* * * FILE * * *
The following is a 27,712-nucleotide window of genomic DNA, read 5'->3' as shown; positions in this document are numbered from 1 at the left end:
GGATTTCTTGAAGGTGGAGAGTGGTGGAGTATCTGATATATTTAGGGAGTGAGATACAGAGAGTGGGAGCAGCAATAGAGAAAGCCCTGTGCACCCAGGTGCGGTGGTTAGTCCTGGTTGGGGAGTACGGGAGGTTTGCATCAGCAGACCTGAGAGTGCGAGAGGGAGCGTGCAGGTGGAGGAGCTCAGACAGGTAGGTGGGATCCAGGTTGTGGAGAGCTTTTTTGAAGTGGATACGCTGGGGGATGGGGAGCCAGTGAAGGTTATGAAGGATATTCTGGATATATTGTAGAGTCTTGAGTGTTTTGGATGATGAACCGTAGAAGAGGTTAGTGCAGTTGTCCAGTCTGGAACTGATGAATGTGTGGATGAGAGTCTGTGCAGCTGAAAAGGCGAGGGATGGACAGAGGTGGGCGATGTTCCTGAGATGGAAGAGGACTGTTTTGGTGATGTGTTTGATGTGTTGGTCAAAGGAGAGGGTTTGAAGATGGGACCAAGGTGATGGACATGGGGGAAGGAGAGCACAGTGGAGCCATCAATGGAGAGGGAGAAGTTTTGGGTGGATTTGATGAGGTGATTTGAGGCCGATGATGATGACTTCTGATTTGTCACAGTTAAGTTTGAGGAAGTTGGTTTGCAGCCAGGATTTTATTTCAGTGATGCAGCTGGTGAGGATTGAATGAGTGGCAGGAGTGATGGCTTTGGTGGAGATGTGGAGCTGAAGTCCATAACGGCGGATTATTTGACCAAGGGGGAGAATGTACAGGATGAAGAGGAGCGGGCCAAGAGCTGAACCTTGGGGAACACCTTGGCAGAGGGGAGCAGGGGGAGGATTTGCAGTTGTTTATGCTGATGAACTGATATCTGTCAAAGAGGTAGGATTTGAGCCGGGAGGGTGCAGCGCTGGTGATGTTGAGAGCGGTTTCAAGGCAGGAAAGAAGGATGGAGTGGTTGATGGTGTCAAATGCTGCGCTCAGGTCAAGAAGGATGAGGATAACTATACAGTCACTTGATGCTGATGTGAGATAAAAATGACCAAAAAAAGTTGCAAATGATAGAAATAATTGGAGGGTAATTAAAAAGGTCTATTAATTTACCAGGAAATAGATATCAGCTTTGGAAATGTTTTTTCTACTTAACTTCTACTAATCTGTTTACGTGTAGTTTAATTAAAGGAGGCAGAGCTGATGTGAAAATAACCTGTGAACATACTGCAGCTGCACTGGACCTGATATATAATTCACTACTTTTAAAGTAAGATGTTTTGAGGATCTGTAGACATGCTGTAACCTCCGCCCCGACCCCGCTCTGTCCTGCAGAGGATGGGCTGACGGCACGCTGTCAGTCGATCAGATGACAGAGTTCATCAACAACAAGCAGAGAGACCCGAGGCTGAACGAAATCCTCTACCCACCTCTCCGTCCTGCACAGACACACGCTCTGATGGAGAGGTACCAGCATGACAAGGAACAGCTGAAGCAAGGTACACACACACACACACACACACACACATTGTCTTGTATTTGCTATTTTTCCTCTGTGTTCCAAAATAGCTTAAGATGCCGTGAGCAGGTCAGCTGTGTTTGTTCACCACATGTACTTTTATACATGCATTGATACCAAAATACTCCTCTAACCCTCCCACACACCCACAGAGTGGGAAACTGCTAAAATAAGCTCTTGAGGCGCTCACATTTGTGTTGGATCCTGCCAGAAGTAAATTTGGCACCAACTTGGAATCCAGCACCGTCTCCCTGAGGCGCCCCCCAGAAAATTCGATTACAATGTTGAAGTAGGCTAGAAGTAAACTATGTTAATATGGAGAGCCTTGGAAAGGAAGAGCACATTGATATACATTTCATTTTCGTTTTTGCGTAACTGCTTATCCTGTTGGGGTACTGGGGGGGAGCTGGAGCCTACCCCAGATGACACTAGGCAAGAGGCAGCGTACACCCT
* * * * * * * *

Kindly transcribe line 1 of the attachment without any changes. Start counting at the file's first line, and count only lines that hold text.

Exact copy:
The following is a 27,712-nucleotide window of genomic DNA, read 5'->3' as shown; positions in this document are numbered from 1 at the left end: